Well, Rick had written a book review of, of Desmond's book that Peter really picked up the discussion and wrote a much longer book review of the Psychology of Totalitarianism, and started to criticize Malone for his insert of use, he's started to write a series of articles about Malone, at the heart of it is, is Peter's real policy concern about the weaponization of mental health, which is a far broader topic than, than just mass formation. But it's an important one. And it's very, very important right now that Peter is free to, you know, to do that. And what's interesting is, I just think if you look at, at what he was writing about Malone, my expectation was that he wasn't intended to write more articles about Malone it sort of said his piece, which is why it's too bad Malone by bringing the lawsuit has kept us going at the root of the discussion is a very important policy debate. And that is the rule of law versus the rule of man. You know, should people who engage in mass atrocity be held accountable for breaking the law? And my answer is, yes, I think, you know, I always say crime that pays his crime that stays and we see far too much sovereign immunities, and sort of legal indemnifications, that is literally allowing a mass atrocity to be engineered. That's sort of Peter and Ginger, who I think are, are lovely people. Now I've heard plenty of criticisms of them, which underscores the fact that they're human, they're not perfect, but I found them to be lovely people. And whenever I disagree with Peter, I can call Peter and, and say, Peter, I totally disagree with you. And we just found that out. And he's completely opening to listening. And he will change his mind. I've seen him do it. And so I've never seen a situation where if you go into the refiners fire on the other side of Peter, you don't come out in a great place, because he loves the debate. But he also tries to get something done. And he's just not somebody who, who enjoys hurting people's feelings. That is not who he is. Let me make a couple of points about Dr. Malone. The first point which is very, very important, both as a matter of ethics and law is that Dr. Malone has publicly expressed his desire to serve in a senior US Government position. And what that does is that changes both the ethical standards and the libel standards related to debating his policies, his positions, his qualifications, or his character. Essentially, if you're asking if you're throwing your hat in the ring for a public position, then questions or comments about your everything from your character to your qualifications, your opinions are the policies that you would use. When you were in a position to impact health laws, regulations, enforcement or other policies, especially those funded with taxpayer um, dollars. This all puts you clearly right smack in the middle of public square, and it's all fair game. Everything's fair game once you throw your hat in the ring. So I haven't read the libel laws for many years since I edited the Dillon Read book. But my recollection of what they were at that time is you just put yourself in the public square. So what you're doing is you're ringing the bell and saying, I invite the refiners fire. That's how it works. Welcome to vetting 101. Okay, so Sam Malone has put himself in the public square. That's number one. The second thing is I don't post Dr. Malone stuff and material ancillary. And the primary reason is because of his position on the vaccine pipeline, if you watch the debate, that Del Bigtree led at [Bath], Dr. Malone, as well as numerous other people in the discussion clearly come down on the side of preserving the vaccine schedule down. My attitude is I don't understand what the theoretical benefits of immunology have to do with continued poisoning of our children, you know, by companies and regulators with a long history of serial felonies, you know, there's no reason to believe that anything coming through that pipeline at this point is what they say it is. I mean, what we seen as you know, we've watched a quote, vaccination process where the variability of the material in the vials is so extraordinarily great that you have seasoned pharmaceutical executives opining that it's not, not only is it not a vaccine, it's not a pharmaceutical, and it's not a medicine, therefore it's a weapon. So we're talking about serial felonies that are extraordinary by both the regulators and the companies. So I don't understand to me the theoretical benefits of immunology, which to me are theoretical, never been proven, but I don't see what they have to do with continuing poisoning of our children by serial felons. I mean, this is would you turn over the power to inject mysterious ingredients into the bodies of our children by the Russian mafia? No, I don't think so. Well, I don't see what the difference is. Now, I would note that, according to my friends at CHD, Dr. Malone has done very good work defending ivermectin hydroxychloroquine. And trying to protect the use of early intervention with drugs of that kind. And he's been helpful in defending Dr. NASS, and they feel he's done good work in that area. So I just want to point that out. But the reality is, I don't want to promote anybody who promotes continued poisoning by serial felons, which to me has nothing to do with immunology. This is not a vaccine schedule. It's a poisoning scheduled by serial felons. And that's been proven there has to be accountability for mass atrocity. I would also recommend that you watch Sasha Latypova, and Katherine Watts presentation at the doctors for COVID Ethics symposium, the fifth one, it's the end of the third section, it's part three of the third section. And Sasha has PowerPoint presentation in 15 minutes is is called intends to harm. And what the case she makes is that the COVID-19, mass atrocity was a mass atrocity committed under military law. And the evidence for that is compelling. Now, in the midst of that, to attribute this to a mass formation, I, where I come from, we call that horse pucky. So something is wrong, Peter, as a result of some of these things, has been critical of Dr. Malone. But I have not seen him. I've never heard or saw him do anything other than what in my book was simply engaging in the refiners fire now, I can't swear I've read everybody, you know, between what Peter wrote and Dr. Malone wrote, it's way too much stuff to read carefully. So I'm not saying I've read everything, but from everything I did read or skim. All I saw Peter doing was engaging in the refiners fire. Now he's brilliant, and he's aggressive, and he's intense, but I never saw him defame Dr. Malone that I heard of. There were places where he was tougher than I would have been because Malone has establishment credentials. So just bring in so do I. And, you know, I've been roundly criticized for having establishment credentials. So I know how that feels. To me having established the lots of people who came up the establishment, you know, who left the establishment and the fact that they have establishment credentials. I'm not as critical. The one defamation I did see was I heard Dr. Malone on a John B. Wells program. And it was very clever the way it was done. And when when he said, you'll often hear me say, I wonder if Hill and Knowlton came up with that one. It was that was definitely a Hill and Knowlton when he he said, you know, Breggin says 86, he's getting on in age and I have it from I think you refer to other people, I'd have to go back and listen. So if you want the exact language, I'd go listen to the John B Wells show, but he said, you know, he's his cognition is slipping. Now, if you watched any of Breggin's shows criticizing Malone, I assure you, his cognition was not slipping one bit it was it was better than me when I was 35. Okay, Breggin is brilliant. He's absolutely brilliant. If there's one thing Peter Breggin is not doing his cognition is not slipping. So the notion that he should pull that out interestingly enough, that very same week someone in the Netherlands which is right next to Belgium, said the Desmet said play the same card in a show that he did here, but I didn't hear it that was just secondhand. If that's the case, there was a little coordination and I do you know, was very Hill and Knowlton but Breggins' cognition was not slipping one bit, but it was very clever the way more Malone did it. Here's what I would say. Well, Dr. Malone is inability to participate, or, or really lead in, the refiners fire, in my opinion renders him, someone who's not suitable for public office. Given how emotional upset he described his reaction to Peters criticisms, you know.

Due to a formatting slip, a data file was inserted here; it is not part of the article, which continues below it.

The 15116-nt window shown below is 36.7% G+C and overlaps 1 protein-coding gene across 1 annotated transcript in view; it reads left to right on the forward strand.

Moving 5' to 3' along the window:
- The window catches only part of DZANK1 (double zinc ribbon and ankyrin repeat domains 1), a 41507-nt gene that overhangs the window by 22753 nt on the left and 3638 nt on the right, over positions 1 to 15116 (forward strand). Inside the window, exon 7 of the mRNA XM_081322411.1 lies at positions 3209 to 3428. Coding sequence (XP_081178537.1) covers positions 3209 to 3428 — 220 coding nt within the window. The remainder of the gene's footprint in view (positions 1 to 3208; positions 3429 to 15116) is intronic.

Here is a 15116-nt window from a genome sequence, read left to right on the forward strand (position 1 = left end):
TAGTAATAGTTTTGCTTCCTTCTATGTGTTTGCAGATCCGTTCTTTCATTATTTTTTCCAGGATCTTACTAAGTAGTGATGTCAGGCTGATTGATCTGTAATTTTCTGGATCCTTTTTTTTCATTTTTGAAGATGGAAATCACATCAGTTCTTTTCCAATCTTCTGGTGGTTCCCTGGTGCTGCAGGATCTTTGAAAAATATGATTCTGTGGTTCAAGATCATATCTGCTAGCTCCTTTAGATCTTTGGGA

Catherine Austin Fitts 25:21
What I would say to Dr. Malone is, if you think Peter Breggin was tough, you have not seen anything yet. This is on a scale of one to 10, 10 being the toughest refiners fire. You know, this is like at 2.5. And if you are this upset on a 2.5, I beg of you not to subject yourself and your wife, and your friends to what will happen if you enter public office. The refiners fire has killed people who react emotionally or take it personally. And I've seen it destroy people. And I would just beg, if you do not subject yourself to that it's a killing field. Really, someone like Peter is great at it. But if you are this upset over Peter Breggin, I just, I can't tell you how ugly it can be. What you and your wife will face is much, much worse. And it's funny because I love horses. And one of the things I've seen from some of your web material is you have a beautiful horse farm, and absolutely beautiful horses, I would go back to the horses rather than, than subject myself to that killing field because I think you could get yourself in real trouble. The second thing is suing the Breggins, let alone for $25 million. To sue an 86-year-old guy and his wife for $25 million. I mean, that's not what you do. If you believe in addressing and debating, in a way that respects the First Amendment and free speech. What you do is you debate them, you can debate them in writing, you can debate them in getting on a show and, and debating them fair and square. But I wish you had done that. And my understanding is you had that opportunity and didn't want to do it. So I have to question your commitment to free speech and the First Amendment. Because if I were you, I would have to me you debate a guy. And if you continue to, you know, you call him out, if you think he's defaming you you call him out, and you debate him about it. And you debate him about it until if he keeps doing it, then you, if you feel you have to sue him now, I'd rather be like Kennedy, I use those resources someplace else. But what you're telling me is that, that you and the refiners fire are not compatible. And so I kick that to you. It's your decision what you do about that. But if I were you, and I know you haven't asked my opinion, other than to invite my comment by sending me yours, I would stop playing the victim card, I would take a lead from RFK. He's your friend too. I would withdraw the lawsuit and shift from shutting up and bankrupting the good guys, to taking on some of the really bad guys who need to be held accountable for mass atrocity. We're staring down the barrel of a mass atrocity that is ongoing. And we need all of our resources to stop it. And that's I think it's more important to stop mass atrocity than to, you know, then to protect our thin skin on the refiners fire. So those are my thoughts about the lawsuit in one way or another. I hope it gets ended quickly or settled. I think it's a complete waste of everybody's time and money. As you can probably tell.’